Special Issue: "Information Decomposition of Target Effects from Multi-Source Interactions"

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Call for papers for Special issue in Entropy on "Information Decomposition of Target Effects from Multi-Source Interactions", submissions due May 31, 2017.

http://www.mdpi.com/journal/entropy/special_issues/Information_Decomposition_Target_Effects_Multi-Source_Interactions 

Special Issue in Entropy: "Information Decomposition of Target Effects from Multi-Source Interactions"

Submission DeadlineMay 31, 2017  (open for submission now!)

Shannon information theory has provided rigorous ways to capture our intuitive notions regarding uncertainty and information, and made an enormous impact in doing so. One of the fundamental measures here is mutual information, which captures the average information contained in one variable about another, and vice versa. If we have two source variables and a target, for example, we can measure the information held by one source about the target, the information held by the other source about the target, and the information held by those sources together about the target. Any other notion about the directed information relationship between these variables, which can be captured by classical information-theoretic measures (e.g., conditional mutual information terms) is linearly redundant with those three quantities.

However, intuitively, there is strong desire to measure further notions of how this directed information interaction may be decomposed, e.g., how much information the two source variables hold redundantly about the target, how much each source variable holds uniquely, and how much information can only be discerned by synergistically examining the two sources together. These notions go beyond the traditional information-theoretic view of a channel serving the purpose of reliable communication, considering now the situation of multiple communication streams converging on a single target. This is a common situation in biology, and in particular in neuroscience, where, say, the ability of a target to synergistically fuse multiple information sources in a non-trivial fashion is likely to have its own intrinsic value, independently of reliability of communication.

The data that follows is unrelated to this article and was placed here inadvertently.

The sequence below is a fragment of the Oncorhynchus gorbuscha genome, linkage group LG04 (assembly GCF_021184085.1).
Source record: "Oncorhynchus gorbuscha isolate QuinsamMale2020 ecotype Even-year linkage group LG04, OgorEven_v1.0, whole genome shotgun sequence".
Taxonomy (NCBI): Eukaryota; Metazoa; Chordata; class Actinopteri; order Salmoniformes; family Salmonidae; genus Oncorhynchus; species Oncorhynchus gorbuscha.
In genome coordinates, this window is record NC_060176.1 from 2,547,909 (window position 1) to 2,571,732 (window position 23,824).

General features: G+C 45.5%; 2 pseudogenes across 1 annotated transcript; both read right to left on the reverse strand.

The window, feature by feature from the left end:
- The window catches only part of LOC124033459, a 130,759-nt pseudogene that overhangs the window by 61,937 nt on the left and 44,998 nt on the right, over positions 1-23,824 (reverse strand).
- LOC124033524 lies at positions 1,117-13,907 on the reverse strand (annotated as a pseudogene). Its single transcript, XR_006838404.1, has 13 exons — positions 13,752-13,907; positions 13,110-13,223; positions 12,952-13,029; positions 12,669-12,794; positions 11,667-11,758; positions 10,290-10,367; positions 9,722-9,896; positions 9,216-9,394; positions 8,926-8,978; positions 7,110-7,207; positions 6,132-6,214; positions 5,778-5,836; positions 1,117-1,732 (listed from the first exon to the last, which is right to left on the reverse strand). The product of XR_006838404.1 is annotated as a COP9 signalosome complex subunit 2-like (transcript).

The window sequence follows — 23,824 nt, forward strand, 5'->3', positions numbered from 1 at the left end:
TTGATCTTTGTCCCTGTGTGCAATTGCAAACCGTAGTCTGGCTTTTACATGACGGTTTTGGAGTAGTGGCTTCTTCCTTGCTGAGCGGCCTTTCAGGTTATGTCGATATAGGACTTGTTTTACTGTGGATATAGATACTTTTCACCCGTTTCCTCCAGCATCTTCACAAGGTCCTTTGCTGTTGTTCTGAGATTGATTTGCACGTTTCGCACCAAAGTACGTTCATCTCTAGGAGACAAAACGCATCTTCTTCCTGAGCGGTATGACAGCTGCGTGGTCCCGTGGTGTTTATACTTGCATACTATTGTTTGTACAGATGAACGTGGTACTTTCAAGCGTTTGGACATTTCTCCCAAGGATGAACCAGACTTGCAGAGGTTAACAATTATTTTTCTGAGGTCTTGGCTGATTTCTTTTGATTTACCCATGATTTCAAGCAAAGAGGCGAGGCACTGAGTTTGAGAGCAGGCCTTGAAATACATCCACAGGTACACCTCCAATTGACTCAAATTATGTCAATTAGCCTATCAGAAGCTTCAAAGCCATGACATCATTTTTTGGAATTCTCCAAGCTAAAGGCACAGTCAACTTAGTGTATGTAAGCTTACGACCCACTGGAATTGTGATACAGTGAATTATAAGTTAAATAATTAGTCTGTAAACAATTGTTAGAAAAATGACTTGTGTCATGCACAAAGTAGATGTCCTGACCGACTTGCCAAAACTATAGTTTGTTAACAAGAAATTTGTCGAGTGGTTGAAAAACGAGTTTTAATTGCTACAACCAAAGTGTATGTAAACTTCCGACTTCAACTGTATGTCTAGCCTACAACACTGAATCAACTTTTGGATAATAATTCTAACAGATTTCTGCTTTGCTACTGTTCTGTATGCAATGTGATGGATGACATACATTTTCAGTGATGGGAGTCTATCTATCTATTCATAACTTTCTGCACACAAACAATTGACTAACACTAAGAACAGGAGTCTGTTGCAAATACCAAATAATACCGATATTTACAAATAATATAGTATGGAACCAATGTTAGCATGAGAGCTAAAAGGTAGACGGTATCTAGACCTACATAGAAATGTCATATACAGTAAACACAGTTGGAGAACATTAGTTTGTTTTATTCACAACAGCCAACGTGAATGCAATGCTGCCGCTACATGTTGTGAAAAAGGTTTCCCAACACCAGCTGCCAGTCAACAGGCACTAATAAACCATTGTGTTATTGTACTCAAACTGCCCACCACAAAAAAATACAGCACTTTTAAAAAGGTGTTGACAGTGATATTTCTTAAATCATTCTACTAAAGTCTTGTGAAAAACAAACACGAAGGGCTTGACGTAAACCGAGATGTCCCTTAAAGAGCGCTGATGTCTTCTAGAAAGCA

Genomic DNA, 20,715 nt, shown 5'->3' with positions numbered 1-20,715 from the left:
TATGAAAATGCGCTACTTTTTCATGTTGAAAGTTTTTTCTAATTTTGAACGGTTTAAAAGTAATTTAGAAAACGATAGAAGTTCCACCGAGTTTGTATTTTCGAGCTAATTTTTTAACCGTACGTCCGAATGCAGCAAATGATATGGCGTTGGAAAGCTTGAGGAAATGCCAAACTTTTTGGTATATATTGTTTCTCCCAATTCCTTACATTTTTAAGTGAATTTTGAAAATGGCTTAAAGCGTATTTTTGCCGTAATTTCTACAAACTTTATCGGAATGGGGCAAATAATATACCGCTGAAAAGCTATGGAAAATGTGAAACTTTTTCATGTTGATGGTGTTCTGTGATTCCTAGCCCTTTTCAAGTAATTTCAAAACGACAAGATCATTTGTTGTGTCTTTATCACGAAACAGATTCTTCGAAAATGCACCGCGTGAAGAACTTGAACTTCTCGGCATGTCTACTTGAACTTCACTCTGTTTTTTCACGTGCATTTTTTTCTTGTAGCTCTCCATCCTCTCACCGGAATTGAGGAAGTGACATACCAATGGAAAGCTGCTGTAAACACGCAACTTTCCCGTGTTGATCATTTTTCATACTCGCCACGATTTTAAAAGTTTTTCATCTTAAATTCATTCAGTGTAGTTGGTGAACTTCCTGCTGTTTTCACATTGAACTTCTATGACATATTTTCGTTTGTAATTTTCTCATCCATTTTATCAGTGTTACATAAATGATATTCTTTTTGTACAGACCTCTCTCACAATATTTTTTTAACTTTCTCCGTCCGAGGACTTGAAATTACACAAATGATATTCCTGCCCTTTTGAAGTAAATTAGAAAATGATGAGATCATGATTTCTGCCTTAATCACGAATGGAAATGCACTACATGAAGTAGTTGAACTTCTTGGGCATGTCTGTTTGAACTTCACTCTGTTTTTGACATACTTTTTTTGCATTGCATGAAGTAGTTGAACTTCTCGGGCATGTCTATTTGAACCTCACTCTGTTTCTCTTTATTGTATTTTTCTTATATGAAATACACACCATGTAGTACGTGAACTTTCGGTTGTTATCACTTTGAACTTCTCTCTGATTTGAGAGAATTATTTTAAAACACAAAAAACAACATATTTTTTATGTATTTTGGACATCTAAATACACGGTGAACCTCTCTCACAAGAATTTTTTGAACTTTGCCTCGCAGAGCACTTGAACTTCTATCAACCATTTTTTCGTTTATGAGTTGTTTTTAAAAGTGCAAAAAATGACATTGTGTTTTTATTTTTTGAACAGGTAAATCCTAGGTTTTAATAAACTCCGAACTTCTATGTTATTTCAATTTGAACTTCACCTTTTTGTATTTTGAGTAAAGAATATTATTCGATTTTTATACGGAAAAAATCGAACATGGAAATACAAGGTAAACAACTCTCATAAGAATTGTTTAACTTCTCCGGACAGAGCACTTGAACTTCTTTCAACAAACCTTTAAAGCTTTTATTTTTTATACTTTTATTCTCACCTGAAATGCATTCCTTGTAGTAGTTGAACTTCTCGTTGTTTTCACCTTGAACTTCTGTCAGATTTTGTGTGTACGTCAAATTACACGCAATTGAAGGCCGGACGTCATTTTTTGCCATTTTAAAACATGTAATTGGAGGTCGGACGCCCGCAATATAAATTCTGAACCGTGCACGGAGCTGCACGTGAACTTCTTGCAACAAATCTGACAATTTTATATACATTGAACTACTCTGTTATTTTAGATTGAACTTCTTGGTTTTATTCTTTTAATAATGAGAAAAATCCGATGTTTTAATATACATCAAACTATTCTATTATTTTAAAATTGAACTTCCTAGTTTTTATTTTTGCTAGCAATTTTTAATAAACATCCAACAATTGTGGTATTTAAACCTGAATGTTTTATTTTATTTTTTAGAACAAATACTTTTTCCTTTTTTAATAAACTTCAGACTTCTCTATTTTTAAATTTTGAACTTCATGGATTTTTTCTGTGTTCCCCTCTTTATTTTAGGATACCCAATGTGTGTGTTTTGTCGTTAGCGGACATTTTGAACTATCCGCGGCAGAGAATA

The absence of measures for such decompositions into redundant, unique and synergistic information is arguably the most fundamental missing piece in classical information theory. Triggered by the formulation of the Partial Information Decomposition framework by Williams and Beer in 2010, the past few years have witnessed a concentration of work by the community in proposing, contrasting, and investigating new measures to capture these notions of information decomposition. Other theoretical developments consider how these measures relate to concepts of information processing in terms of storage, transfer and modification. Meanwhile, computational neuroscience has emerged as a primary application area due to significant interest in questions surrounding how target neurons integrate information from large numbers of sources, as well as the availability of data sets to investigate these questions on.

This Special Issue seeks to bring together these efforts, to capture a snapshot of the current research, as well as to provide impetus for and focused scrutiny on newer work. We also seek to present progress to the wider community and attract further research. We welcome research articles proposing new measures or pointing out future directions, review articles on existing approaches, commentary on properties and limitations of such approaches, philosophical contributions on how such measures may be used or interpreted, applications to empirical data (e.g., neural imaging data), and more.

Submission information
Please see the special issue website at Entropy for full details.
Manuscripts can be submitted until the deadline. Papers will be published continuously (as soon as accepted) and will be listed together on the special issue website. Research articles, review articles as well as communications are invited. Submitted manuscripts should not have been published previously, nor be under consideration for publication elsewhere (except conference proceedings papers).
For planned papers, a title and short abstract (about 100 words) can be sent to the Editorial Office for announcement on the website.

Special Issue Editors:

  • Dr. Joseph Lizier; Centre for Complex Systems, Faculty of Engineering and IT, The University of Sydney, Australia
  • Dr. Nils Bertschinger; Frankfurt Institute of Advanced Studies (FIAS), Frankfurt, Germany
  • Prof. Juergen Jost; Max Planck Institute for Mathematics in the Sciences, Leipzig, Germany and Santa Fe Institute, NM, USA
  • Prof. Michael Wibral; MEG Unit, Brain Imaging Center, Goethe University, Frankfurt, Germany